Matthew Stadler is an American novelist and critic currently living in Rotterdam. His novels, including Allan Stein, Landscape: Memory, and The Dissolution of Nicholas Dee, have earned him numerous honors, including Guggenheim and Ingram-Merrill Fellowships, the Lambda Award for best gay novelist, and the Hinda Rosenthal Prize from the American Academy of Arts and Letters. In 2014, nai010 published his book, Deventer, about the interplay of power and hope in urban planning, and he gave the 9th annual Benno Premsela Lecture, Interior Decorating in War Time, at the Portugese Synagogue in Amsterdam.
In 2009 he co-founded Publication Studio with poet, Patricia No, as a sustainable for-profit model using digital platforms and one-at-a-time physical book production to serve a socially-driven model of publication as "the creation of new publics." Radically democratic, and achievable with minimal capital investment, the Publication Studio model has been widely adopted. There are now twelve studios doing business in a network that spans North America and has come to London, Malmö, and now at Het Nieuwe Instituut in Rotterdam. Stadler's fellowship included helping start the studio and advising on broader publication strategies.
Christien Meindertsma explores the life of products and raw materials. For her first book, Checked Baggage (2004), Christien purchased a container filled with a week's worth of objects confiscated at security checkpoints in Schiphol Airport after 9/11. She meticulously categorized all 3267 items and photographed them on a white seamless background. Christien’s second book, PIG 05049 (2007), is an extensive collection of photographic images that documents an astounding array of products that different parts of an anonymous pig called 05049 could support. With this book, Christien reveals lines that link raw materials with producers, products and consumers that have become so invisible in an increasingly globalized world. With her designs Christien Meindertsma aims to regain understanding of processes that have become so distant in industrialization. Her work has been exhibited in MoMA (New York), The V&A (London) and the Cooper Hewitt Design museum (New York). For her book PIG 05049 she won three Dutch Design Awards (2008) as well as an Index award (2009). Christien graduated from the Design Academy Eindhoven in 2003.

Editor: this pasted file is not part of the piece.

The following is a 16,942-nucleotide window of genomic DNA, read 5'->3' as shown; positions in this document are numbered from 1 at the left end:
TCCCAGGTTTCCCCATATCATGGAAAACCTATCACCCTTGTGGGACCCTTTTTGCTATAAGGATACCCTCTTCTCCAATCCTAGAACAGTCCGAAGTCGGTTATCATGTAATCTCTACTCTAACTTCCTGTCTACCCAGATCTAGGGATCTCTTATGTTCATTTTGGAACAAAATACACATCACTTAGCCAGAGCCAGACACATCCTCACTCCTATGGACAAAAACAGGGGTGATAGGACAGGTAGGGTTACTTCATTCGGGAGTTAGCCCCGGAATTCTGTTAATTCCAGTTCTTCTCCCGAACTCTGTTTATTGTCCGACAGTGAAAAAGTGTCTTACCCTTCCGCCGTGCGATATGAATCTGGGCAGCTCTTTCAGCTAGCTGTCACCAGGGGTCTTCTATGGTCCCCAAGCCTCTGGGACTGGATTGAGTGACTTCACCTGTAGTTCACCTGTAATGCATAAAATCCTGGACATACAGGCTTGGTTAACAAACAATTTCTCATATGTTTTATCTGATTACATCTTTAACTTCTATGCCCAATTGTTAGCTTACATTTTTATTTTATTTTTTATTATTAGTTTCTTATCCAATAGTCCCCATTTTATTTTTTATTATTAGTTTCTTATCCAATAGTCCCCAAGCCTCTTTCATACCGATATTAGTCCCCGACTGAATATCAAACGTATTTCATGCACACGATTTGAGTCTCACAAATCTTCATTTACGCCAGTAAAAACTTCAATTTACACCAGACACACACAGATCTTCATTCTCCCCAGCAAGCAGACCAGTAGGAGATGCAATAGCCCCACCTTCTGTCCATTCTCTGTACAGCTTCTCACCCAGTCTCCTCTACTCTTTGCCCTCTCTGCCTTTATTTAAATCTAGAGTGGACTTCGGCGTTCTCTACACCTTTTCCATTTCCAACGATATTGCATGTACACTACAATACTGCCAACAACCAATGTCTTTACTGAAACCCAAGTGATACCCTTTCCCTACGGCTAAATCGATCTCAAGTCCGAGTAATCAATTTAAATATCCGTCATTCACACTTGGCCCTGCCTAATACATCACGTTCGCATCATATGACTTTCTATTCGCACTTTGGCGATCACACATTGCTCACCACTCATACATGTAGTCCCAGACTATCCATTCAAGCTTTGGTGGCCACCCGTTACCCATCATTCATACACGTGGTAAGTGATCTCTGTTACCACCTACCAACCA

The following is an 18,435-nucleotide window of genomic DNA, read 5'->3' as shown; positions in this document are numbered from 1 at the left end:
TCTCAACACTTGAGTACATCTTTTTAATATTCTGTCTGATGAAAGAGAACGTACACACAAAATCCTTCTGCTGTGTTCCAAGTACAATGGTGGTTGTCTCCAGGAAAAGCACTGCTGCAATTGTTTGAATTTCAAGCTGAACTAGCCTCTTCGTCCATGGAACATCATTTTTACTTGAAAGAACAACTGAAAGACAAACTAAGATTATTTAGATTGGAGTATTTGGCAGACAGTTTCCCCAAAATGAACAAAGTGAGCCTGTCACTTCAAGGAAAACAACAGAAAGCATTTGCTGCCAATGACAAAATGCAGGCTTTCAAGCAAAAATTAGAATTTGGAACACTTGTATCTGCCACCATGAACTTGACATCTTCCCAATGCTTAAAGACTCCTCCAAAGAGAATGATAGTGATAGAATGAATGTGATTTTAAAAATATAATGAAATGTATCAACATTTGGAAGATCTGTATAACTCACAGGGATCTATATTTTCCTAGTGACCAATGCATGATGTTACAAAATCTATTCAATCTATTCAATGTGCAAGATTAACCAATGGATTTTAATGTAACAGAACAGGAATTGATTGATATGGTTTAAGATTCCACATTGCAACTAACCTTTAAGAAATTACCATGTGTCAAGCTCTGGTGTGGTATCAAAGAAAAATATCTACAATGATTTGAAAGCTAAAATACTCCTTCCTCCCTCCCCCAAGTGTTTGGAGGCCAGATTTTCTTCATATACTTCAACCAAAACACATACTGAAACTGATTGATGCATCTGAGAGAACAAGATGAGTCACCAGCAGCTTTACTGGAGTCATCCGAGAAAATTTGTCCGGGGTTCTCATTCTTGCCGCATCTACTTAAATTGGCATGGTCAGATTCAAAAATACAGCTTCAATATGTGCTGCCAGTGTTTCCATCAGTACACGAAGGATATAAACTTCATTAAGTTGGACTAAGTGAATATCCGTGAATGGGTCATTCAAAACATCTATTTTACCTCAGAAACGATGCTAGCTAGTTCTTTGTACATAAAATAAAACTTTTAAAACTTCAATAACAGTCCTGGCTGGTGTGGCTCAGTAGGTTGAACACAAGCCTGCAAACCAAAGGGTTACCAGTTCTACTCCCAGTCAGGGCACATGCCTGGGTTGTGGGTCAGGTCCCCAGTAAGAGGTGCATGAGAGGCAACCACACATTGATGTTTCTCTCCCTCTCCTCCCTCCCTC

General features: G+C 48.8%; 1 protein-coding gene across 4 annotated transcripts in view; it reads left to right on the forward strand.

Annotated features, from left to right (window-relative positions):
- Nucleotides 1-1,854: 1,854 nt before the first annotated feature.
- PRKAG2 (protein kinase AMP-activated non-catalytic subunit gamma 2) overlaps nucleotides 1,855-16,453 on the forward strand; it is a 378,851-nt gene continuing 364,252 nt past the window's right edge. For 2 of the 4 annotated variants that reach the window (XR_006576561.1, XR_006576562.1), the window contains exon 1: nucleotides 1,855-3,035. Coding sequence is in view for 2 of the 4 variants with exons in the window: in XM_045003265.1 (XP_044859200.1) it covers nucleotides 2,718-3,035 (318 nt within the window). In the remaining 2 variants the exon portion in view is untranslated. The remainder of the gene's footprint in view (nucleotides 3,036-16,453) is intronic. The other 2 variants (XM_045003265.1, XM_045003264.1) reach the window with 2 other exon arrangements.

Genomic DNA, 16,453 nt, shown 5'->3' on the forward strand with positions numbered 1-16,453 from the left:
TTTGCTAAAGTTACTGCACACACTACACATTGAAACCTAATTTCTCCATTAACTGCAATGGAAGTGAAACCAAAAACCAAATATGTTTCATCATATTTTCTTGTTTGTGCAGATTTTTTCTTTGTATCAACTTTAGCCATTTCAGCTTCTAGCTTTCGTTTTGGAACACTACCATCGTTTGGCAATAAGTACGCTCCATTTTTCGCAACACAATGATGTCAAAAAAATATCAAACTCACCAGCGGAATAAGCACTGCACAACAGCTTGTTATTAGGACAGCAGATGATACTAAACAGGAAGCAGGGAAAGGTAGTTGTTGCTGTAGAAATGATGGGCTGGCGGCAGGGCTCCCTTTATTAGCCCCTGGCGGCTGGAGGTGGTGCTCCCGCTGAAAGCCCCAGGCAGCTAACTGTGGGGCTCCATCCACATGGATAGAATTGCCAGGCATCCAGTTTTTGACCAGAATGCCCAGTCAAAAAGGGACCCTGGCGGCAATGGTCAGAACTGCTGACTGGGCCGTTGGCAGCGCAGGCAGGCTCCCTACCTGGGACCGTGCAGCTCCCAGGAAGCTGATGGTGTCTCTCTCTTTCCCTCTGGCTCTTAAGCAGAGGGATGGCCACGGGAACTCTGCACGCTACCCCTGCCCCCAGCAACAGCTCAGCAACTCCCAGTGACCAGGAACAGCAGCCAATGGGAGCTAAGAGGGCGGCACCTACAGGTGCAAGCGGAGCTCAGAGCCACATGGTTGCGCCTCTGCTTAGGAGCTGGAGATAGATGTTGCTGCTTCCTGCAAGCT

During her fellowship at Het Nieuwe Instituut, Christien Meindertsma’s research focuses on the material of concrete. Her research aims to unravel and intervene in the manufacturing process of this material.